It’s an unenviable list of tasks awaiting the new Mingus Union School Board that takes office in January.
First, there is this matter of who will be the district superintendent. It’s doubtful the present board will be able to find an interim or permanent successor to the now-departed Penny Hargrove. It’s more doubtful if they should. Since it will be the new board that has to work with this new superintendent, those board members should be the ones to decide who gets the job.
Then there is the issue of Genie Gee. She’s currently the acting superintendent at Mingus, and at the same time holding down the fort as the high school principal. Make no mistake about it, Ms. Gee is held in the highest regard at Mingus. She’s also a first-year principal, though, now being asked to do double duty. Is she ready for the next step up the administrative ladder? Does she even want the job on a permanent basis, which at Mingus is about a year and a half based on the past 18-year average.
There is also the big question of leadership of the board. Come January, the Mingus Union School Board will be without Jim Ledbetter and Anita Glazar, who collectively have 22 years of service. Ledbetter alone has more experience than the rest of the new Mingus board combined. His and Glazar’s are big shoes to fill.
Two of the incoming members of the Mingus board were not even elected to the job, so it’s unlikely that either of them would be considered to take over as the new board president. Current members Lori Drake and Anthony Lozano have solid experience, but one should not discount the tidal wave of local support Carol Anne Teague is currently riding from the November election. She received more than 7,000 votes, and widely outdistanced a very credible candidate in Jason Finger. What Teague lacks in elective-level experience, she more than makes up for in community support. She would be well received as the new Mingus school board president.
Another challenge awaiting the new Mingus board is eliminating the stigma of transparency problems over the way MUHS conducts the public’s business. A good start would be to once again allow for email links under the names and photos of all school board members on the school website. That was a practice discontinued during the Hargrove administration after the school board was challenged for using private email accounts to conduct school business. People need to be able to quickly and easily communicate with their school board. In this day and age, email is the most convenient way to do it.
While at it, Mingus needs to join the ranks of every other public body in the region by having their school board members assigned official muhs.com or az.us email addresses. School board members, like any other elected official, should be expected to conduct public business with an official public email account.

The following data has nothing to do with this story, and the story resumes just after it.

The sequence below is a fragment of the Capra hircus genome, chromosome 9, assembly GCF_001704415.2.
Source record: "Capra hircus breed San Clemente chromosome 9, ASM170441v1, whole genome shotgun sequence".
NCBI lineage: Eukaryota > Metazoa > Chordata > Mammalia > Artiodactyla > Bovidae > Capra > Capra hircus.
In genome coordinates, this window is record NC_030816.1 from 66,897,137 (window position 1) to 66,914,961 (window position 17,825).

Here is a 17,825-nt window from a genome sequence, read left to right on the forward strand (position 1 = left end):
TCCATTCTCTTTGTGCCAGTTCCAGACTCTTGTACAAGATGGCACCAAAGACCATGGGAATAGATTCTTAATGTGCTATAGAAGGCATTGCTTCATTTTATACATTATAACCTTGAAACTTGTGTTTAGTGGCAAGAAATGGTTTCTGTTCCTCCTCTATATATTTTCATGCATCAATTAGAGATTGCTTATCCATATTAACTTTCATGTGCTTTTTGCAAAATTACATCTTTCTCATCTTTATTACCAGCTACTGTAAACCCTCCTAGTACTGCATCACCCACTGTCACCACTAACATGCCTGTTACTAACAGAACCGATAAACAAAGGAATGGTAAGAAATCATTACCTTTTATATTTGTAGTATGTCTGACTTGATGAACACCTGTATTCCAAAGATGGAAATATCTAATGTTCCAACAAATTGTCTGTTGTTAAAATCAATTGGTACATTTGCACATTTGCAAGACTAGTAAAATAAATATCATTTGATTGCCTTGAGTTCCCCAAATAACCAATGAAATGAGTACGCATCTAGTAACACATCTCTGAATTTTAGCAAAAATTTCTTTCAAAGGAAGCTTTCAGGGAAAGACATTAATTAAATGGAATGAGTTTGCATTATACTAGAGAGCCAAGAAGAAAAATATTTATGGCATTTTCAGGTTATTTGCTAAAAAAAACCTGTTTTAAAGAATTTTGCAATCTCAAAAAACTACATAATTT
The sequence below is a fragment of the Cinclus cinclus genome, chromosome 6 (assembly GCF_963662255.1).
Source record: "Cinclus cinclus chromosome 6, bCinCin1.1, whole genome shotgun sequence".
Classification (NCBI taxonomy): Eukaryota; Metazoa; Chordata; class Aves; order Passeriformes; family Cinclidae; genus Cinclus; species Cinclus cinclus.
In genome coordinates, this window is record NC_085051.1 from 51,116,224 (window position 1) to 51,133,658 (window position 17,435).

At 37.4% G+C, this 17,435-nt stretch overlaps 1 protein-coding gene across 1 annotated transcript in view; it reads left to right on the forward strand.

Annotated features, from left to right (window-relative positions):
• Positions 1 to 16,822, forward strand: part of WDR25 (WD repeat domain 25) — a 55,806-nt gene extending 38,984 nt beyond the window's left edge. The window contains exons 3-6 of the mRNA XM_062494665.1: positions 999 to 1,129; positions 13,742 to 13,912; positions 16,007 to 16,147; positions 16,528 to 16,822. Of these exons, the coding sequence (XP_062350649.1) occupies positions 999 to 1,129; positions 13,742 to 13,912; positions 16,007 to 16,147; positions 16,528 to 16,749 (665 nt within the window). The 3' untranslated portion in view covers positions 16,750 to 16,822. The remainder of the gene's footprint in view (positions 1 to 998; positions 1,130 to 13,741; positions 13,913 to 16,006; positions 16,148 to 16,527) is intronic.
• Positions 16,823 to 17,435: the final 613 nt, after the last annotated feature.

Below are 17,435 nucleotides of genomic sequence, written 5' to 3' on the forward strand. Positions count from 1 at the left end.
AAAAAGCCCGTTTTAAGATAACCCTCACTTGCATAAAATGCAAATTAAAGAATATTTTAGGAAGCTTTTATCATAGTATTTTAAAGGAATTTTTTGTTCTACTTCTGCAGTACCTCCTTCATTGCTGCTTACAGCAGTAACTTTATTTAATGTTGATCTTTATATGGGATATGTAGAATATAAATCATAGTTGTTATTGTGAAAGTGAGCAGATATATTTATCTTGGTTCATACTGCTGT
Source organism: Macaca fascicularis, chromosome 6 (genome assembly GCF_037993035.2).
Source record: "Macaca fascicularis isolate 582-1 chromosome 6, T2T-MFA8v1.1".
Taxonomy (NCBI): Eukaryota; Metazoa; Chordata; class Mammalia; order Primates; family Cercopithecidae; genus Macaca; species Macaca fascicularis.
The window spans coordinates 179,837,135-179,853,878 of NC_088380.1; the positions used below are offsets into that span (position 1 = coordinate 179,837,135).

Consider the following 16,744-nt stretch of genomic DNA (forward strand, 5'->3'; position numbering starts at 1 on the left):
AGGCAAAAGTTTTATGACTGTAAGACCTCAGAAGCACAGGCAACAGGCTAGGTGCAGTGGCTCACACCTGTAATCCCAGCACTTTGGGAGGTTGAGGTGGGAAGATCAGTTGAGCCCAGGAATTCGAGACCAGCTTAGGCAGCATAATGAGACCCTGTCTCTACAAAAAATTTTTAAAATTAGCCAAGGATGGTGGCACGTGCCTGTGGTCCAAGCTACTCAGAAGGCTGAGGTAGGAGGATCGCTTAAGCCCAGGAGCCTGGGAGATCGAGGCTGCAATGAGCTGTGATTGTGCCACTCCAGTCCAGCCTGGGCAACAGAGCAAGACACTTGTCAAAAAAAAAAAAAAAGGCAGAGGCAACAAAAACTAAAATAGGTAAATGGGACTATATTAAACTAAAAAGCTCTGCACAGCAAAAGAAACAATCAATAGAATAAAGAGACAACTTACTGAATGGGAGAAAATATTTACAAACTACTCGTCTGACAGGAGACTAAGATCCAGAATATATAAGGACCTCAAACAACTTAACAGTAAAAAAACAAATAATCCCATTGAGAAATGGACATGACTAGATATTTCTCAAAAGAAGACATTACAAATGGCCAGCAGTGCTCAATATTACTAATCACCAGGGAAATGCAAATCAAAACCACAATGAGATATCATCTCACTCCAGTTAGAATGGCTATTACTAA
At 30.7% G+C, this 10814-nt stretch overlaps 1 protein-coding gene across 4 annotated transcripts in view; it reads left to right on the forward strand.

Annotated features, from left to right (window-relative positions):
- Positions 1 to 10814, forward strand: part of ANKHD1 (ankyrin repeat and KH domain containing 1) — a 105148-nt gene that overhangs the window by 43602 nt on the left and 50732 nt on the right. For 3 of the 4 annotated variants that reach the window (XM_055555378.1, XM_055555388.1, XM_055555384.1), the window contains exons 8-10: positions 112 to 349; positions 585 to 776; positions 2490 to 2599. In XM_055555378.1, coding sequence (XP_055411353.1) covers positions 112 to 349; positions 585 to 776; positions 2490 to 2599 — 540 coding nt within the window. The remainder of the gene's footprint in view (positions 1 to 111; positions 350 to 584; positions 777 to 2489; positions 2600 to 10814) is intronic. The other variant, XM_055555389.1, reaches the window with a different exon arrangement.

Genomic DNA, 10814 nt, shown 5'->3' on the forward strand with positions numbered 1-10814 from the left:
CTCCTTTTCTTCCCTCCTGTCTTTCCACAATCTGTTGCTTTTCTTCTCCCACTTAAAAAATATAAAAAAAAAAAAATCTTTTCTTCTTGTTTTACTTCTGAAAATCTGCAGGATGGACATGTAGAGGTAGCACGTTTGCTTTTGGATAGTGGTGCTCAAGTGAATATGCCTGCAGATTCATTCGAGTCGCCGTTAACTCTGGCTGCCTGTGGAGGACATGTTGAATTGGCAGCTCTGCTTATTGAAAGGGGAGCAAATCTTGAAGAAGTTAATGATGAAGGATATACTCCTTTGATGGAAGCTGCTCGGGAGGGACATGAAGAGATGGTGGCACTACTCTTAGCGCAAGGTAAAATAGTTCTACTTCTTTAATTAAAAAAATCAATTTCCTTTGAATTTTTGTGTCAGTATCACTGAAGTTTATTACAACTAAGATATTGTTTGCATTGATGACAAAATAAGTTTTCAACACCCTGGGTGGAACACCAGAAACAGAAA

Likewise, Mingus needs to promptly post draft minutes of its meetings within three working days of a board meeting, and not allow the staff to tinker with those minutes without authorization of the school board by public vote.
Likewise, try asking the person who actually takes the minutes of school board meetings about the need to have those minutes backed up by audio recording. Hargrove told The Verde Independent this was a practice her school board did not support, but it’s common practice elsewhere throughout the Verde Valley with school boards and municipal governments alike.
Any improvements Mingus makes now on transparency issues is only allowing the school board and administration to play catch up to the rest of the Verde Valley’s public bodies.
Hopefully, that will not be good enough for the new school board members, and they will raise the bar to a level where Mingus is the Verde Valley’s measuring stick for open meetings, public records and transparency compliance.
Finally, as was the case with their predecessors, this new Mingus board will be up to its neck with the consolidation issue in the coming year. It is a certainty the consolidation question will be on the ballot in November 2019.
It’s also a certainty that those who support and those who are opposed to a school district merger will make impassioned statements in support of their positions.
What has not been healthy is the position espoused by consolidation opponents that if you support consolidation you are anti-Mingus. That, in fact, has been toxic to the entire process. There are many people in the community whose actions speak louder than their words who firmly believe a unified K-12 school district is the best education model for this community, and they are among Mingus’ most staunch supporters.
Eliminating that kind of thinking and behavior is perhaps the biggest, and most important, challenge facing the new Mingus Union School Board.